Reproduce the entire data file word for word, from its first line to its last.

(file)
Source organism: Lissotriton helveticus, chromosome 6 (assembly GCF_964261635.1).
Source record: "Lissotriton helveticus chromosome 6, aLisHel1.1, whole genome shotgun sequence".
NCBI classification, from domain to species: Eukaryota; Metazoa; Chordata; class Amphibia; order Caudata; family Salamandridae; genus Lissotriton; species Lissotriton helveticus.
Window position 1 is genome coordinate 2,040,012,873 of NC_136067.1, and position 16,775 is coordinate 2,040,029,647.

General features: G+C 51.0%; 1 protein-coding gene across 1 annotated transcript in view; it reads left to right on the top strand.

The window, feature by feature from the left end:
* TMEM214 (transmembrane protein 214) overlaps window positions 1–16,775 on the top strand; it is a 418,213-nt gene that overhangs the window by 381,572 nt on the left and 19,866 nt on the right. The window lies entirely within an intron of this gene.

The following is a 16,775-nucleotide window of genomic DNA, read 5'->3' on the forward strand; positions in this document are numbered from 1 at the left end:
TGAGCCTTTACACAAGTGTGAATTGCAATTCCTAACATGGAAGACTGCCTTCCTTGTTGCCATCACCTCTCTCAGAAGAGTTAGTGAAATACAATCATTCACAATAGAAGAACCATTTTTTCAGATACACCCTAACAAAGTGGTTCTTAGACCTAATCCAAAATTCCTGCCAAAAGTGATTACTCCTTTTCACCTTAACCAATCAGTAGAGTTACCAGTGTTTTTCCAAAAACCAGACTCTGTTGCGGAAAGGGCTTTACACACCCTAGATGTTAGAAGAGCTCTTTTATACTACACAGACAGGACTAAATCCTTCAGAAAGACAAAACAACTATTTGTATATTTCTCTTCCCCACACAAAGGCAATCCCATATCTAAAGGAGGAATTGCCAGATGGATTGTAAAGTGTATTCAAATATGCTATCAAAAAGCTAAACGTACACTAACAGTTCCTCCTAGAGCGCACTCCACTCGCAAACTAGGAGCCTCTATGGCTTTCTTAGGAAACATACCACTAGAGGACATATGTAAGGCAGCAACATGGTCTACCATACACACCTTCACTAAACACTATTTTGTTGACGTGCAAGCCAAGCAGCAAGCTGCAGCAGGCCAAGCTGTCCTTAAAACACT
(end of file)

Source organism: Lissotriton helveticus, chromosome 6 (assembly GCF_964261635.1).
Source record: "Lissotriton helveticus chromosome 6, aLisHel1.1, whole genome shotgun sequence".
NCBI classification, from domain to species: Eukaryota; Metazoa; Chordata; class Amphibia; order Caudata; family Salamandridae; genus Lissotriton; species Lissotriton helveticus.
Window position 1 is genome coordinate 2,040,012,873 of NC_136067.1, and position 16,775 is coordinate 2,040,029,647.

General features: G+C 51.0%; 1 protein-coding gene across 1 annotated transcript in view; it reads left to right on the top strand.

The window, feature by feature from the left end:
* TMEM214 (transmembrane protein 214) overlaps window positions 1–16,775 on the top strand; it is a 418,213-nt gene that overhangs the window by 381,572 nt on the left and 19,866 nt on the right. The window lies entirely within an intron of this gene.

The following is a 16,775-nucleotide window of genomic DNA, read 5'->3' on the forward strand; positions in this document are numbered from 1 at the left end:
TGAGCCTTTACACAAGTGTGAATTGCAATTCCTAACATGGAAGACTGCCTTCCTTGTTGCCATCACCTCTCTCAGAAGAGTTAGTGAAATACAATCATTCACAATAGAAGAACCATTTTTTCAGATACACCCTAACAAAGTGGTTCTTAGACCTAATCCAAAATTCCTGCCAAAAGTGATTACTCCTTTTCACCTTAACCAATCAGTAGAGTTACCAGTGTTTTTCCAAAAACCAGACTCTGTTGCGGAAAGGGCTTTACACACCCTAGATGTTAGAAGAGCTCTTTTATACTACACAGACAGGACTAAATCCTTCAGAAAGACAAAACAACTATTTGTATATTTCTCTTCCCCACACAAAGGCAATCCCATATCTAAAGGAGGAATTGCCAGATGGATTGTAAAGTGTATTCAAATATGCTATCAAAAAGCTAAACGTACACTAACAGTTCCTCCTAGAGCGCACTCCACTCGCAAACTAGGAGCCTCTATGGCTTTCTTAGGAAACATACCACTAGAGGACATATGTAAGGCAGCAACATGGTCTACCATACACACCTTCACTAAACACTATTTTGTTGACGTGCAAGCCAAGCAGCAAGCTGCAGCAGGCCAAGCTGTCCTTAAAACACT